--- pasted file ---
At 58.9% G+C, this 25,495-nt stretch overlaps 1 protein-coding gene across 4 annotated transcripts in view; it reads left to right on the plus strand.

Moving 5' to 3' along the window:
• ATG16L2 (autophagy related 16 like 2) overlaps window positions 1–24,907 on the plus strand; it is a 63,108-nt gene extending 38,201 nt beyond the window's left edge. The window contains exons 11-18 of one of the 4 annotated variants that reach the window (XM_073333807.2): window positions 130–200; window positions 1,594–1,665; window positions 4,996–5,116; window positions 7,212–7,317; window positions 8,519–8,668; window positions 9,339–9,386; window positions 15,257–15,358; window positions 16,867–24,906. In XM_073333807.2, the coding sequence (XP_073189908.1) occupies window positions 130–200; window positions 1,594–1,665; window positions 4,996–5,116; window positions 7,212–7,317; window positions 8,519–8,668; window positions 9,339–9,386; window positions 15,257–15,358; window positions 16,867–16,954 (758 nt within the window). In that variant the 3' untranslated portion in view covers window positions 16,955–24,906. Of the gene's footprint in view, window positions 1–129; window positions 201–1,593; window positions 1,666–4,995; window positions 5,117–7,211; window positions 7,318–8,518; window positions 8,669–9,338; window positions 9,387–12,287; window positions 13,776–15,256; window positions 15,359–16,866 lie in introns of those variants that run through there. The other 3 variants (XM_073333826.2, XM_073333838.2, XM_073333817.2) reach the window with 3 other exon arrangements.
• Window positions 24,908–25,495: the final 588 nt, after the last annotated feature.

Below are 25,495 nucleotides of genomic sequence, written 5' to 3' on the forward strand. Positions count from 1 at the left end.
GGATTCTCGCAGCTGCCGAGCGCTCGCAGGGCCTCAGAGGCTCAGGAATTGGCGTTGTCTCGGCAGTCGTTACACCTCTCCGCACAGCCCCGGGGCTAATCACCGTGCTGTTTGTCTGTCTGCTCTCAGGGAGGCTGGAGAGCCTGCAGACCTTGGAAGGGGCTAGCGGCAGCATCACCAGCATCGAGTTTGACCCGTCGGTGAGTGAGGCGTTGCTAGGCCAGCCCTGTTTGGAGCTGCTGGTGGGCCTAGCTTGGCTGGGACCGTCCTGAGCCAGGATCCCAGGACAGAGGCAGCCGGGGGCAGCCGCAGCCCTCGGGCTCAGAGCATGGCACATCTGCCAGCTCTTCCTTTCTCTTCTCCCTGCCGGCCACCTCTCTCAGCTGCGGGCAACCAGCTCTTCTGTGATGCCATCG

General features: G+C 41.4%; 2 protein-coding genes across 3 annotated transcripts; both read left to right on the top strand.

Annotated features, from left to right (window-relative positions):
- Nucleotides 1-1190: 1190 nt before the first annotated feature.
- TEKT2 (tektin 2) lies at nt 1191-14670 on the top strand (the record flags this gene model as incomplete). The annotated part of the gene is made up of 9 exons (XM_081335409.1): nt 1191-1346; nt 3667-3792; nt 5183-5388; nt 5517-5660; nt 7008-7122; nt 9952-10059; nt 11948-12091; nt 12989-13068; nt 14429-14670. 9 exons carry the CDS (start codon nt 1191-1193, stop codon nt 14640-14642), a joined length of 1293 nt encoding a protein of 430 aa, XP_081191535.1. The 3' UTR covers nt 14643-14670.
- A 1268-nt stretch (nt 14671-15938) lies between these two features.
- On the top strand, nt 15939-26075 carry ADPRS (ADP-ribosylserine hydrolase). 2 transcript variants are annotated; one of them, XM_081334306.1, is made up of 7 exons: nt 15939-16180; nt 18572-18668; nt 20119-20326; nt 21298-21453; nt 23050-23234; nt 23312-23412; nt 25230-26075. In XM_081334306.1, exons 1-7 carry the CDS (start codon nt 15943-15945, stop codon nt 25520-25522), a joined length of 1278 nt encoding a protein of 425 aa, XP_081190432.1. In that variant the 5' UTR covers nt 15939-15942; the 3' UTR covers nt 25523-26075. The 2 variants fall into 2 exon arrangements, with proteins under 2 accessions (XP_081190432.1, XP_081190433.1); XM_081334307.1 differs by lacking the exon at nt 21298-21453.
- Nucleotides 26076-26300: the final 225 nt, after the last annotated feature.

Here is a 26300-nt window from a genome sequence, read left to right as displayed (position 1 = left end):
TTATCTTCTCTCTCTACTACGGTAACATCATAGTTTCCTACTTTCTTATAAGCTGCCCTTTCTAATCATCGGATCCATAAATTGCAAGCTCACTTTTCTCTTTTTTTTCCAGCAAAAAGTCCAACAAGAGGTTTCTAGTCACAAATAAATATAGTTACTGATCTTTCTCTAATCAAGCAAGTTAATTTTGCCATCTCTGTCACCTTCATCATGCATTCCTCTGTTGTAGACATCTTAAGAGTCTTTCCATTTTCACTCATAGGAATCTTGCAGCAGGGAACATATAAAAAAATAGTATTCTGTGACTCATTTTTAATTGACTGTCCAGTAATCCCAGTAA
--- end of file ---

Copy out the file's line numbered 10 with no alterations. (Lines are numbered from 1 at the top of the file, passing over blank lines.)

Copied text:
- TEKT2 (tektin 2) lies at nt 1191-14670 on the top strand (the record flags this gene model as incomplete). The annotated part of the gene is made up of 9 exons (XM_081335409.1): nt 1191-1346; nt 3667-3792; nt 5183-5388; nt 5517-5660; nt 7008-7122; nt 9952-10059; nt 11948-12091; nt 12989-13068; nt 14429-14670. 9 exons carry the CDS (start codon nt 1191-1193, stop codon nt 14640-14642), a joined length of 1293 nt encoding a protein of 430 aa, XP_081191535.1. The 3' UTR covers nt 14643-14670.